So, the funny part of this game was that you input your hero's name and select the sex. I decided to go ahead and select Female since I vaguely remember actually selecting it when I played this before. Then, Chapter 1 begins. You are an imperial soldier, blah blah... Ragnar??? How confusing? So, instead of some chick in armor I'm this middle-aged asshole with a "horseshoe" mustache. Normally, I would be pissed, but since mustaches trump pretty much everything, I went in whole hog. 

And why are you not playing as the hero yet? Here's the deal: Recently some kids have been abducted by some not-so-nice-and-yet-cute-looking monsters, so Ragnar has to find them and save them. During his mission, he discovers that the hero (you) are also a kid, and he swears to protect you so that you can defeat the ultimate evil that is plaguing the world.

So, this chapter is a bit reminiscent of the first Dragon Warrior because it is you and you alone. Despite that, there is little grinding, as I said. The chapter begins with you and some other imperial soldiers standing before the king. The king looks really old... he's not "Chef" anymore. I was a bit sad about that. In fact, no one in the game really looks like anyone from the previous three games. Apparently, this story has nothing to do with the previous three (thank God!), so it's a whole new, fresh world to explore.

Ahem... as I was saying, you must hurry up and find these kids. I noticed that the one soldier was moving toward the entrance, so I was trying to catch him to talk with him, but he kept on going. I finally caught up to him and talked to him, and he said "We must go slowly... slowly." What the hell? And it seemed like the same guy was everywhere you went before you got there, like a Warner Bros. cartoon. It was pretty funny going to the tower and seeing him on the verge of death, then going back to one of the towns where he was and see him walking around like nothing had happened.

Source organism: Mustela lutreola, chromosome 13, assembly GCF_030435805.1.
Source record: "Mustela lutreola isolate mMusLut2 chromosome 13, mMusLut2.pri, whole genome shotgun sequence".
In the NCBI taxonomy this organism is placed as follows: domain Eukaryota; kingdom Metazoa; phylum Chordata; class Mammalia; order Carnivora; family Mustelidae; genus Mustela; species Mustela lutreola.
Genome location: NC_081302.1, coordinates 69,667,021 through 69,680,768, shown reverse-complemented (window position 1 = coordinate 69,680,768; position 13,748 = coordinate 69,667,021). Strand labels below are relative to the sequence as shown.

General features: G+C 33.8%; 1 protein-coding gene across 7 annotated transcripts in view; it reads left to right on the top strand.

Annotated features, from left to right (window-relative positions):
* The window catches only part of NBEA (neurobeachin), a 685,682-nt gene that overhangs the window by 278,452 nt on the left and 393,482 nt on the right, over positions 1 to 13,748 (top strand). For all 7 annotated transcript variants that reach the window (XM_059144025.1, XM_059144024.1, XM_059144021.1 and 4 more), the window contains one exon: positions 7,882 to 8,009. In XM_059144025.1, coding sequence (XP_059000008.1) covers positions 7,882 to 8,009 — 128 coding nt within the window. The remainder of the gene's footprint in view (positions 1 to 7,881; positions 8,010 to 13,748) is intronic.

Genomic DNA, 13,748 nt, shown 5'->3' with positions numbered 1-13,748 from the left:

The caves and tower have few rooms. There are some areas that can be dangerous, so you have to have enough herbs, but the only part of the chapter that has some challenge also provides you with a place to heal yourself completely. I thought that was a bit much, but again, great for beginners. Due to the lack of complexity of the dungeons, it's easy to find what you need. In fact, there is a part where you're in a cave and someone is telling you where to go! Of course, you need to explore the rest of the cave, but man... it's as if Enix didn't want you to miss a thing!

The new addition to this game is finding monsters who join you. In this chapter, Healie the healer joins you, allowing your magic-deprived soldier to be healed without using up herbs. The only thing I didn't like about this, however, is that monsters are AI and cannot be controlled. That sucks. I hate leaving things up to the computer. Be that as it may, Healie was fairly smart and knew what to do when the time arose.

And... that's about it for that. You save the kids, the king showers you with kisses, and you embark on a quest to find and protect the hero. THE END

Chapter 2